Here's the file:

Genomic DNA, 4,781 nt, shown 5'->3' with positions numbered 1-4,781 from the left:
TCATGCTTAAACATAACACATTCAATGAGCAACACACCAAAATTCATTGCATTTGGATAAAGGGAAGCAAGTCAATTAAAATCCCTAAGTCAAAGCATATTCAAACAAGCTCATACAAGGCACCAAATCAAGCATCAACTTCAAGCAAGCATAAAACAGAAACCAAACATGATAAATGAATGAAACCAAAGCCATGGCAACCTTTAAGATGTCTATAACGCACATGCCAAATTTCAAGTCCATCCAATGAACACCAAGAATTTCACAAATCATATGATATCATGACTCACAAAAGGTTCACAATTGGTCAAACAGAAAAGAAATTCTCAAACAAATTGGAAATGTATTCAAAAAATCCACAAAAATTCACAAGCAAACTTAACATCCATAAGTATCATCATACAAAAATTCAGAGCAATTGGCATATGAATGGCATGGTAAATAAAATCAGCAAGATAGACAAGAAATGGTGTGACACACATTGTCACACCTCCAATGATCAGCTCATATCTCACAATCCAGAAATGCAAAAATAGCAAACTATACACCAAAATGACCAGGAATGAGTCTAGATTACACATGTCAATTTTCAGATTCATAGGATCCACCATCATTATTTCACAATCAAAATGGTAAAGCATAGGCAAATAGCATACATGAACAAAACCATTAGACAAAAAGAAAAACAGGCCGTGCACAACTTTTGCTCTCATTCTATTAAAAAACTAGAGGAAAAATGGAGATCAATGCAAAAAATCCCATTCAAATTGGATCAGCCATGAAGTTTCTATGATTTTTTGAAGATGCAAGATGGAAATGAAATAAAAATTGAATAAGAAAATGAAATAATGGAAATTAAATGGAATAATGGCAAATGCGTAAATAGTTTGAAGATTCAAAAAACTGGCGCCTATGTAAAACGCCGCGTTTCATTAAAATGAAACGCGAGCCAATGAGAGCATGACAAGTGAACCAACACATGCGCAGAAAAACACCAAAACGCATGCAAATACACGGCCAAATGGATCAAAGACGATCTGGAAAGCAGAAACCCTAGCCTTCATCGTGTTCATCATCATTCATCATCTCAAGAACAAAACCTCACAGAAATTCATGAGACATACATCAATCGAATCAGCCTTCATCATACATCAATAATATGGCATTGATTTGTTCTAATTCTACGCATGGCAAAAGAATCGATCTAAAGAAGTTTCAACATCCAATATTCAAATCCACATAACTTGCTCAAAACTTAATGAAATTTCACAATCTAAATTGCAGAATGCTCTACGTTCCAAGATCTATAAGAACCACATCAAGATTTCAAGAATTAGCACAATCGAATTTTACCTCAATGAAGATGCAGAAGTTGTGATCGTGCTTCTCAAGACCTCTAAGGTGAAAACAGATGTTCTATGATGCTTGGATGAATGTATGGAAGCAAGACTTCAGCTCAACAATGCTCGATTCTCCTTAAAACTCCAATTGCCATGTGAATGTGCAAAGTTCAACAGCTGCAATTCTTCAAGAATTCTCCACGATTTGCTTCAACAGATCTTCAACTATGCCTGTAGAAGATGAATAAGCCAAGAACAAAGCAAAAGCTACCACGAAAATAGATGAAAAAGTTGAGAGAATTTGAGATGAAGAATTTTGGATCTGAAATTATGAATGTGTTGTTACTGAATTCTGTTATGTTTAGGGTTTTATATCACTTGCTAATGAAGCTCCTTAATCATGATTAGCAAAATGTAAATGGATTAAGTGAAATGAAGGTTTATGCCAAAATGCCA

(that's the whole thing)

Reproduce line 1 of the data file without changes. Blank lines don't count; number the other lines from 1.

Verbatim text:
Genomic DNA, 4,781 nt, shown 5'->3' with positions numbered 1-4,781 from the left: